In respect to things I didn't like, they were minimal, and basically involved the exes on both sides. I understand why Kimber's ex played a part in the story, but honesty, I would preferred not to have to experience his smarmy attitude. He's plain annoying. My dislike of him, however, is easily overlooked as he is not in the story often.

If you're after a heated romance where the focus really is on building a relationship, this is a great choice.




Saturday, July 5, 2014

Close Your Eyes, Hold Hands by Chris Bohjalian



Release Date - July 8, 2014

Chris Bohjalian
Doubleday

Book Review by Tracy Farnsworth

Chris Bohjalian is a well-known name in Vermont, and he gained national attention when Oprah Winfrey chose his novel Midwives as an Oprah book selection. For Vermonters, Chris had been writing for far longer, as a columnist for the Burlington Free Press. His daughter Grace was born not too long after my first child, and I enjoyed and found myself empathizing with his experiences as a new parent. When it comes to his fiction, some I haven't liked, while others I've loved, and Close Your Eyes, Hold Hands is a definite love it!

A nuclear reactor melt down in the Northeast Kingdom greatly changes 16-year-old Emily Shepard's life. Both her mom and dad worked at the nuclear plant and both are now dead. With the Northeast Kingdom evacuated, Emily ends up on the streets fending for herself and eventually a 9-year-old boy she comes across. She's suddenly forced to make tough decisions, all while knowing people blame her father, allegedly an alcoholic, for the meltdown and also make it clear in one confrontation that the blame will carry to Emily since she's the only surviving family member.

Close Your Eyes, Hold Hands starts in the present and then goes back and works up to Emily's life before the meltdown and after the meltdown. While it does jump around a bit, it is always clear what time frame she's in. She's a tough kid, though she may act impulsively from time to time (what teen doesn't?), and her struggles are often heartrending. The topic of the nuclear plant is a touchy one in Vermont, and I snickered at comments made by Emily about how she wondered what the anti-wind turbine people thought of wind power now.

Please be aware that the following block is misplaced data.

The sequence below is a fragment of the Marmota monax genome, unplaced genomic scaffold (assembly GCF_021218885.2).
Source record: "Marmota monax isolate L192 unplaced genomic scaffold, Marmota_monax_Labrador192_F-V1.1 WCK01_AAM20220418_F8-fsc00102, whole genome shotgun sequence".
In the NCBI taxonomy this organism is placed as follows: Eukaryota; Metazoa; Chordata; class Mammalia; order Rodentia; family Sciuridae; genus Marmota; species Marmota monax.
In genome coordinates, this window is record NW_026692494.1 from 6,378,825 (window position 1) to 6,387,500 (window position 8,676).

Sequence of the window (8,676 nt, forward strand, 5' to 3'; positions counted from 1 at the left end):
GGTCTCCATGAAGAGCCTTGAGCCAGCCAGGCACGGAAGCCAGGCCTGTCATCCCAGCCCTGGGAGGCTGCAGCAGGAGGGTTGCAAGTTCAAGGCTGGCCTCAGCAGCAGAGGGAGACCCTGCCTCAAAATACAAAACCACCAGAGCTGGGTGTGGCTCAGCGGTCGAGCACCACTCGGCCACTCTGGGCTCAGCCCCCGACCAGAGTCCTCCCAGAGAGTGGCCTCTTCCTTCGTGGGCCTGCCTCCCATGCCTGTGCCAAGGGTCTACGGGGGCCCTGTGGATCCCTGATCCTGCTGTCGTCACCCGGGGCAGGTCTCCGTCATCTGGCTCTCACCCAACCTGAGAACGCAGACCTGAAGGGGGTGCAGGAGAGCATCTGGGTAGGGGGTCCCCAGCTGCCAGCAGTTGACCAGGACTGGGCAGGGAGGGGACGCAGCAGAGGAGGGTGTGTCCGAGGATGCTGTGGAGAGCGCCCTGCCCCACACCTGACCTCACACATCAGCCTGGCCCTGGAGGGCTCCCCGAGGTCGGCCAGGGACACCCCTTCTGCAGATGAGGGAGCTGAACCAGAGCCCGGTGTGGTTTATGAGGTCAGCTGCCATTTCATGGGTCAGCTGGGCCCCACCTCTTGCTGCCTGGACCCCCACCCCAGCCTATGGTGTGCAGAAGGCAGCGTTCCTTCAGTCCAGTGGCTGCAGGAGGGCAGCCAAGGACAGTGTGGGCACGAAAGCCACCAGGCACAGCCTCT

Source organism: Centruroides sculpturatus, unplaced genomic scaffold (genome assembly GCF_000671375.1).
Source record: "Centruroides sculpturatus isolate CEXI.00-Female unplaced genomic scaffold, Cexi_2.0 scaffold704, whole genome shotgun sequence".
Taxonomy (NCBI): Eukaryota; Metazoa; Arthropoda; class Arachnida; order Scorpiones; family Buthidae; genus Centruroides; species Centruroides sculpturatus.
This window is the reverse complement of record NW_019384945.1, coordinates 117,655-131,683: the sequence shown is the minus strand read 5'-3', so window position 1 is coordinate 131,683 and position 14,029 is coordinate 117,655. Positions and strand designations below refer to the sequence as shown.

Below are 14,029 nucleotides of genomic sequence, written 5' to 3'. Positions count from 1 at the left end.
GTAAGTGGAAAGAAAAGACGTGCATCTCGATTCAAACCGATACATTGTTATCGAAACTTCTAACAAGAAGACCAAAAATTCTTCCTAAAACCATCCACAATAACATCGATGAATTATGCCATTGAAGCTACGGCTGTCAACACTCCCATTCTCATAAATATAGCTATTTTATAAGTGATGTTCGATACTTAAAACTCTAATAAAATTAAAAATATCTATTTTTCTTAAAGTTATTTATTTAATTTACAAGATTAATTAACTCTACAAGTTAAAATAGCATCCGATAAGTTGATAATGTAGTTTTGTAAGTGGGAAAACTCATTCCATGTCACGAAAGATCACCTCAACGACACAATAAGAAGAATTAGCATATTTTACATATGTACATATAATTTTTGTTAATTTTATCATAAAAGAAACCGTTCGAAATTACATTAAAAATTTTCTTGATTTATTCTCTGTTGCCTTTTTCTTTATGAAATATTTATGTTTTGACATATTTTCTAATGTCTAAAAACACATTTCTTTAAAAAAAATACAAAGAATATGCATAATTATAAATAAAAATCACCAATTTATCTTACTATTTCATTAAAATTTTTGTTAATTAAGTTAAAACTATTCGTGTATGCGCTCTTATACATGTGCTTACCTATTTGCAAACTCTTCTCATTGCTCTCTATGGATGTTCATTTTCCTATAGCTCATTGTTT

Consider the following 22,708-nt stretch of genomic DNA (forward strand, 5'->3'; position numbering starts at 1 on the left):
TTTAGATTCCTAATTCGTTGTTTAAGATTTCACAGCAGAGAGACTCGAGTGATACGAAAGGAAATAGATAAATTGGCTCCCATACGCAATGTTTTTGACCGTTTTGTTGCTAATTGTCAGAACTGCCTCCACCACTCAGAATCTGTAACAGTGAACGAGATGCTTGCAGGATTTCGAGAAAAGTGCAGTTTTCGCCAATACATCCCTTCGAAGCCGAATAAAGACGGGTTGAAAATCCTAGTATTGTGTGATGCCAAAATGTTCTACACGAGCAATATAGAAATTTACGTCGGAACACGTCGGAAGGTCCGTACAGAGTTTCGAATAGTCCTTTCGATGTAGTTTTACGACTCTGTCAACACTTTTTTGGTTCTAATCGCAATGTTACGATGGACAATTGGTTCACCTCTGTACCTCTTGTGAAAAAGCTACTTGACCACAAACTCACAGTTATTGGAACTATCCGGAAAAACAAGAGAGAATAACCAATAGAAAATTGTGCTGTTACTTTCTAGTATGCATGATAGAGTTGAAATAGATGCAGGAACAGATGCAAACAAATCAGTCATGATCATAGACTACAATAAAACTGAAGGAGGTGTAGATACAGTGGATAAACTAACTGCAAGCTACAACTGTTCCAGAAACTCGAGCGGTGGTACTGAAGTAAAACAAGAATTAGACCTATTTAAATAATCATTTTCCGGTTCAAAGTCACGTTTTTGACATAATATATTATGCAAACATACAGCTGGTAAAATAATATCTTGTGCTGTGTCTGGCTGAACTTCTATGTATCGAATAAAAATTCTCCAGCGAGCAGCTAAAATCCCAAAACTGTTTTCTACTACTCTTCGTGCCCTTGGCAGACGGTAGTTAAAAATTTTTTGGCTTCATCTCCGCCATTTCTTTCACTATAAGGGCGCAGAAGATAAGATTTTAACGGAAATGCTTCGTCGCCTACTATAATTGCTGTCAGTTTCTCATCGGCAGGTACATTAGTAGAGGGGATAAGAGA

I believe Close Your Eyes, Hold Hands is being marketed as general fiction, but I am certain that teens around Emily's age will love this story, too. Therefore, I recommend it also as teen fiction.




Tuesday, July 1, 2014

One Plus One by Jojo Moyes



Release Date - July 1, 2014

Jojo Moyes
Pamela Dorman Books

Book Review by Tracy Farnsworth

Jojo Moyes burst onto the U.S. bestseller charts with her poignant Me Before You. I'd heard of the book, but I haven't read it. Therefore One Plus One is my introduction to Jojo Moyes writing. What an introduction it was!

Jess is the mother to a math-whiz daughter, step-mom to a boy whose mother and father both abandoned him, and barely scraping to get by working as a bartender by night and cleaning houses by day. When her daughter is given the chance to attend a private school, Jess is told she just needs to come up with the other 10 percent of the tuition. Jess's ex balks saying he is still struggling to find work, so that leaves her to come up with the money by herself. A once-in-a-lifetime math Olympiad contest comes up, but Jess must get her daughter to Scotland in a matter of days. With no car and no money, that isn't as easy as it seems.

Enter Ed. He's a business owner, comfortably wealthy, but dealing with  an insider trading scandal. The last thing he wants is to trek across the U.K. with two kids, a smelly dog, and a woman he hardly knows. Yet, that's exactly what he agrees to do, and it's a choice that might save him.

Hands down, this is a book I will read, read again, and then re-read yearly. Jess has it hard. Her kids also have it hard no thanks to a neighborhood bully. Ed is the character I least expected to like, yet I found myself enamored. By the time, I was involved in all of their lives, I did not want to put the book down. Actually, I didn't put the book down, and that led to a very long night and little sleep.

One Plus One is told from the viewpoint of Jess, Ed, and both children. It gave excellent insight into everyone's fears and hopes. I laughed with them, shed a number of tears, and when it was over, I felt like I was leaving friends behind Bottom line is this book is one for the keeper shelf, and I'm heading to my library to see if her other books are available.